Server virtualization won't run well on older hardware, so if you still have some Pentium servers lying around, this is not the solution for better utilization of that old hardware. However, a newer multi-processor, multi-core server can run many virtual machines simultaneously. Running just two VMs on a single physical server can reduce by 50 percent the following: power consumption, heat generation (and therefore cooling requirements), rack space (real estate) requirements, technology refresh costs and additional other benefits as well.
The hardware you choose will determine if you can put five, 10, or more virtual machines on a single physical server. Therefore, system integrators have an opportunity to sell additional hardware and software to these customers. However, the challenge is to become proficient on this topic and to develop the related skill sets needed to install and maintain this software.
Impact on access control and video surveillance
This new technology has a huge impact on physical access control and video surveillance, as well as the ability of these systems to integrate together. First of all, various hypervisors have differing levels of support for legacy physical ports. Therefore, if your system relies on serial ports, parallel ports or even USB ports, these ports have to be shared with other devices, but software generally wants to take exclusive control of these ports and that may be an issue. Therefore, software should be identified as VM compatible. The advantage to security integrators is that a single server can house multiple NVRs, access control server hosts and other functions thereby reducing the cost to deploy such a solution or reducing current reliance on older hardware. Storage companies are also realizing the advantages of this solution, so now a single server from a storage provider can provide storage and multiple VM support even further reducing the number of appliances that need to be installed to provide a solution.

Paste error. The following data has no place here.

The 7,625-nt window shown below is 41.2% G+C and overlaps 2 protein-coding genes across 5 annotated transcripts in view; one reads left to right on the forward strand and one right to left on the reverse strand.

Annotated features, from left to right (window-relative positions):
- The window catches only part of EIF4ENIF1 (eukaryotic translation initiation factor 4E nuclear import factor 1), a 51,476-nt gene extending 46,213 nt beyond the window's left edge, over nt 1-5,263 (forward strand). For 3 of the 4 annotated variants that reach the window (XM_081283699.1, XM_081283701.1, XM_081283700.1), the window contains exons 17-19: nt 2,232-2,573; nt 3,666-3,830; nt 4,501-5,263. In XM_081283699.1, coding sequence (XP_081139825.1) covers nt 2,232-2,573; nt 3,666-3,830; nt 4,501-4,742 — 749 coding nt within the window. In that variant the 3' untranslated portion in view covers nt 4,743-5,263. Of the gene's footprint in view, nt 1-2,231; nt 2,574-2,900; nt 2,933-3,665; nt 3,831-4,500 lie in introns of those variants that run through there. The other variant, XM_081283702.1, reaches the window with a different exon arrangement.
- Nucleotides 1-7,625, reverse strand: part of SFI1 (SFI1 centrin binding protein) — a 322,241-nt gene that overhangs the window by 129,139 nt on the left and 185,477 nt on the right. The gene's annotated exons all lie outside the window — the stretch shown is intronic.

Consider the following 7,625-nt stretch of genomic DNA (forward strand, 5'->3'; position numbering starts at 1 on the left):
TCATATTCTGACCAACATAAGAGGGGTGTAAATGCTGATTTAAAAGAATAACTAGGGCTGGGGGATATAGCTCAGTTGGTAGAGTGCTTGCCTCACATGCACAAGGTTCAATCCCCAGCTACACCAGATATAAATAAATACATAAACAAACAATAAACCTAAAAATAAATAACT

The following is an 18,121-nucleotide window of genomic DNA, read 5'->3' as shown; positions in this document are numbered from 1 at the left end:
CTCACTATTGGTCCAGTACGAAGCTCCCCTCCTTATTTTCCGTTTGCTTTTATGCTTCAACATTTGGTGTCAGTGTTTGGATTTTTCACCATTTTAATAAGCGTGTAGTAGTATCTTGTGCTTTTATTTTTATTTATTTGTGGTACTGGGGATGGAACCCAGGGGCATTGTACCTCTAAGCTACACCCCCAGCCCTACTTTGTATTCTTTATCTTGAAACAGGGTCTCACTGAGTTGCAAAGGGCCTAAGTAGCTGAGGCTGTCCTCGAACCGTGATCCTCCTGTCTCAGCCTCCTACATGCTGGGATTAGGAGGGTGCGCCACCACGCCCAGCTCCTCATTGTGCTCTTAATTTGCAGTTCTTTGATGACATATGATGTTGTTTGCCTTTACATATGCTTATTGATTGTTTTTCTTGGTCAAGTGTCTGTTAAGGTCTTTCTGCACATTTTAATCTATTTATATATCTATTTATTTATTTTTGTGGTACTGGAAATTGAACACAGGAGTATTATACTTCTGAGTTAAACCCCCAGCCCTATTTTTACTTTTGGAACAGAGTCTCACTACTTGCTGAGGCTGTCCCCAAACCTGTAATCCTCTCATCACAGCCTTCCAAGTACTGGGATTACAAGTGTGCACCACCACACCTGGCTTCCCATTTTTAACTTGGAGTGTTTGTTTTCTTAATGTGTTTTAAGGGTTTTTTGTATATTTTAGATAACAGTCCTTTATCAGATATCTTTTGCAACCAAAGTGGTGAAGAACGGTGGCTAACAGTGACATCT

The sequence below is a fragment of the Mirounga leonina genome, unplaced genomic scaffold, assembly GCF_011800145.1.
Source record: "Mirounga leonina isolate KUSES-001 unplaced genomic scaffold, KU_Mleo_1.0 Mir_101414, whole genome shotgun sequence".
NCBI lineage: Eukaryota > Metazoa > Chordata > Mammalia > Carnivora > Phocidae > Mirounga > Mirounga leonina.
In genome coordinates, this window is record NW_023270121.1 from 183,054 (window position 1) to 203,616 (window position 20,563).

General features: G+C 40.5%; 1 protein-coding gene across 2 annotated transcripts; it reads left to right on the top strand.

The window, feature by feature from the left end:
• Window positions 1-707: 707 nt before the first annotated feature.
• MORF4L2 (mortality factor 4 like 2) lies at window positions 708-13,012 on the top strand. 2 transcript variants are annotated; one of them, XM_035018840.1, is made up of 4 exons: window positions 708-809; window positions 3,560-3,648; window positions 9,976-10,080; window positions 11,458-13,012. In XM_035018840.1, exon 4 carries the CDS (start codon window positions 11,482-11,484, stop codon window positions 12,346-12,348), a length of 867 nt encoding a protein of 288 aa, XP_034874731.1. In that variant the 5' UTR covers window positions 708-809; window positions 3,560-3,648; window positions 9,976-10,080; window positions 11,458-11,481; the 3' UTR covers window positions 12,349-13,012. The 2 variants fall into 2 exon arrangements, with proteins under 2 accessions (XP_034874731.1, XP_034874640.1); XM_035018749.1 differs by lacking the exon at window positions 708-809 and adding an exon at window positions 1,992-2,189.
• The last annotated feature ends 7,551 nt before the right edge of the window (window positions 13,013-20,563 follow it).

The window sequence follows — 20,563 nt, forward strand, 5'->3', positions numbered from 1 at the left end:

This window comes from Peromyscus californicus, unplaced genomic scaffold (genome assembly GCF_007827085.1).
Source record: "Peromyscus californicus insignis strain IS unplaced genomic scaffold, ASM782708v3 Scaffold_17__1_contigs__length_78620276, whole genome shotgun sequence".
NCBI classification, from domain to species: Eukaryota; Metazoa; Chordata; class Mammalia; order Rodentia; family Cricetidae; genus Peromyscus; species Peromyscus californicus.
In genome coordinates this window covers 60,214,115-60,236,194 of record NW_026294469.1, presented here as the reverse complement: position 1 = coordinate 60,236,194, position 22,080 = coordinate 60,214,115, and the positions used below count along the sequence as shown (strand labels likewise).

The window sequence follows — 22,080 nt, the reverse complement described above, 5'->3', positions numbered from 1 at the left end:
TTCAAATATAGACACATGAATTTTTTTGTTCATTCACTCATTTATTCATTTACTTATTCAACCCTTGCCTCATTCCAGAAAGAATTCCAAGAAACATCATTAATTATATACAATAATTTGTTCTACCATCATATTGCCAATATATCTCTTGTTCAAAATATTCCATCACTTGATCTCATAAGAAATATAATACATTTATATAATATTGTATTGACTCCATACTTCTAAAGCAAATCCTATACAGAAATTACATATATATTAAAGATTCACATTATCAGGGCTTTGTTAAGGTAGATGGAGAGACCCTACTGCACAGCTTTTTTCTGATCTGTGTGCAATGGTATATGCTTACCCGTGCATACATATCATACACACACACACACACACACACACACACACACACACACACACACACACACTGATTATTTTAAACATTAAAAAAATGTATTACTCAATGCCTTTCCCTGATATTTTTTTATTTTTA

How to get started with this discipline
The hypervisor software is available from a number of providers including VMware, Microsoft, Citrix and others. Generally, the hypervisor you pick will dictate what hardware is compatible, but from that point forward you can set up multiple virtual machines, install the licensed OS, provision the systems as usual, install the software that the enterprise operates on as usual, transition any data to the new system and you are up and running.
As server virtualization becomes more popular, it becomes a more enticing target for malware developers. The hypervisor doesn't yet have the sophisticated tools that the OS has to identify and thwart various viruses, worms or Trojans. These tools will become available over time.
There are means other than server virtualization to cut IT costs, but not without risks. Server virtualization provides the "best bang for your buck" as there is huge cost savings to realize with minimal risk. Other means of cost savings such as outsourcing IT services and infrastructure introduce additional risks that must be addressed and depending on the business model of the systems integrator, there may not be as much revenue in these other solutions.
Adam Shane is product manager at AMAG Technology.